Ernest "Brownie" Brown, 1916 - 2009
(Independent Television Service)
But the greatest of all knockabout comedy teams ever to grace the Apollo stage was Cook and Brown (Charles “Cookie” Cook and Ernest “Brownie” Brown), who first played the Apollo in 1935. Charles Cook was born in Chicago (February 11, 1917) and raised in Detroit ... Around 1929, at the age of twelve, Cook performed with “Garbage and His Two Cans” and toured with Sarah Venable’s “Mammy and Her Picks” with his childhood friend and future dance partner, Ernest “Brownie” Brown, who was born in Chicago (April 25, 1916). In 1930, the two formed Cook & Brown. Their act combined acrobatic stunts and grass-roots humor with eccentric dancing. The short-tempered, six-foot tall Cook, known for his Russian floor dancing, played foil to the diminutive five-foot tall Brownie who, when knocked down, slid the full length of the stage and bounced up in a reverse split, thumbing his nose and ready for more abuse. In 1931, they played the Lafayette Theatre in New York, and stayed, quickly becoming highly popular comedic performers, despite the Great Depression. In 1934 they played the Cotton Club and skyrocketed to popularity, playing the Palace, Palladium and Apollo with Duke Ellington, Count Basie, Lena Horne and Bill Robinson. On Broadway in Kiss Me Kate (1948), choreographed by modern dancer Hanya Holm, they stopped the show with their routines in “Too Darn Hot” and “Brush Up Your Shakespeare.” [American Tap Dance Foundation]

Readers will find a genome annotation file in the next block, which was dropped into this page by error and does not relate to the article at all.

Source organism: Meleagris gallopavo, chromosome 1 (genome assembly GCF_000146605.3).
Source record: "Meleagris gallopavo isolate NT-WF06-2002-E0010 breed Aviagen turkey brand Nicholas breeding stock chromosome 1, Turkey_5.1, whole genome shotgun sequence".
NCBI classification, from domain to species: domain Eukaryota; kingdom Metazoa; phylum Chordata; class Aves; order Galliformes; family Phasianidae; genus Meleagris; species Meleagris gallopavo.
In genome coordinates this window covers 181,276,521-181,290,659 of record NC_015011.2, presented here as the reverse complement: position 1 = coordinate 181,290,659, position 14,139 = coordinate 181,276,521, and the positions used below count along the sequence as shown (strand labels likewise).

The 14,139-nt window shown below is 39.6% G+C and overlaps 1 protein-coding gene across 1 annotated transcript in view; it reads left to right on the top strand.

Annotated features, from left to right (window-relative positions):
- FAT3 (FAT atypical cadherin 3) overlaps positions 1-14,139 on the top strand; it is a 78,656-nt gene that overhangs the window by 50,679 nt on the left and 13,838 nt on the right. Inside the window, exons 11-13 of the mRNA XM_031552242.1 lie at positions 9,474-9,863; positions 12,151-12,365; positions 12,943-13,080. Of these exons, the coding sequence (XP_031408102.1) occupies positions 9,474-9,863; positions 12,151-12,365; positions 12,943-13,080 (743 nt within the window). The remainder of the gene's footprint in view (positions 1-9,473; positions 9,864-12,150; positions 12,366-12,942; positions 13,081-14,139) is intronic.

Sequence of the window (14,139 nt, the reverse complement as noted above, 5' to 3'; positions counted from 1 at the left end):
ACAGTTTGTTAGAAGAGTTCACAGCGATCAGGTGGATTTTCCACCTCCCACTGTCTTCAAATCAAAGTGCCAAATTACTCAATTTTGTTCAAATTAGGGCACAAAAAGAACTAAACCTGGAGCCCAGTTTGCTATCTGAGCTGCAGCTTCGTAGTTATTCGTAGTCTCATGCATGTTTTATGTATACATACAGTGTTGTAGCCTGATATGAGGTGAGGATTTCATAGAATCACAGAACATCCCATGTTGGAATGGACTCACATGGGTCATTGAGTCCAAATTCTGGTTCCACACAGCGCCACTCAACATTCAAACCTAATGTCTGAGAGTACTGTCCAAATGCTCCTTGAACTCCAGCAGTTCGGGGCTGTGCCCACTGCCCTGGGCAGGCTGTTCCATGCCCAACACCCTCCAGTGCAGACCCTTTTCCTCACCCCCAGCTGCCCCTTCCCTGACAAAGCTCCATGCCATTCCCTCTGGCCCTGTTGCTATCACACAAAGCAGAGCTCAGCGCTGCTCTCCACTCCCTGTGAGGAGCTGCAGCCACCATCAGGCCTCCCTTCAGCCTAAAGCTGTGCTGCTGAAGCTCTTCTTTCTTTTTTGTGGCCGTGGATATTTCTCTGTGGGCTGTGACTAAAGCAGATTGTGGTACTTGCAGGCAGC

The video below shows Ernest Brown and Charles Cook performing in "Chatter," a 1943 soundie.
Ernest Brown's obituary in the LA Times is here.